More than one hundred years ago, President Theodore Roosevelt established our national forest system as a legacy for future generations. A century later these national forests still stand because Americans enthusiastically have embraced their protection and pushed back when special interests threatened them.
Today marks the 10th anniversary of one of the hardest fought land protection efforts in our nation’s history – the Roadless Area Conservation Rule. The rule protected over 58 million acres of national forest from destructive energy development, logging, and road building. The vast majority of these areas remain roadless and have become havens for animals and people alike, providing much needed space for wildlife to live and raise their young, and a taste of the wild for families across the country.
They have also become economic drivers, providing recreational opportunities that contribute $14.5 billion to the U.S. economy and employ 223,000 people, according to a recent Forest Service study. Whether hiking, biking, swimming or picnicking, people from all walks of life have sought solace and adventure in America’s last undeveloped areas.
As wildlife struggle to survive in the face of a changing climate, our roadless areas become even more important. Our public lands can provide critical safe space for wildlife, away from outside stresses like oil drilling and logging which could push them over the brink. Forests also play a key role in keeping and pulling climate pollution out of the air.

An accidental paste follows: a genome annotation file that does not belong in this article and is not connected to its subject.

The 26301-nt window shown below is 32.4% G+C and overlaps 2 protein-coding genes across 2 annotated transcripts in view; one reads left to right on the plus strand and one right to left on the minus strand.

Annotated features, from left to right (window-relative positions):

These roadless areas would not be protected today without the help of people like you. The protections in place today are the result of one of the biggest and broadest public pushes in our nation’s history to save these pristine areas for future generations.
But the battle is not over. There are still roadless areas not protected under the rule, including all of Idaho, Colorado and Alaska’s Tongass National Forest; conflicting court decisions have created uncertainty over the protections already in place; and energy developers and loggers are still looking for ways to use our national treasures to line their pockets.
Even as we celebrate a decade of protecting and enjoying our last wild places, we continue work to preserve the vision of Theodore Roosevelt and manage our forests as a legacy to future generations.
–Matt Kirby, Sierra Club Lands Protection / Resilient Habitats Team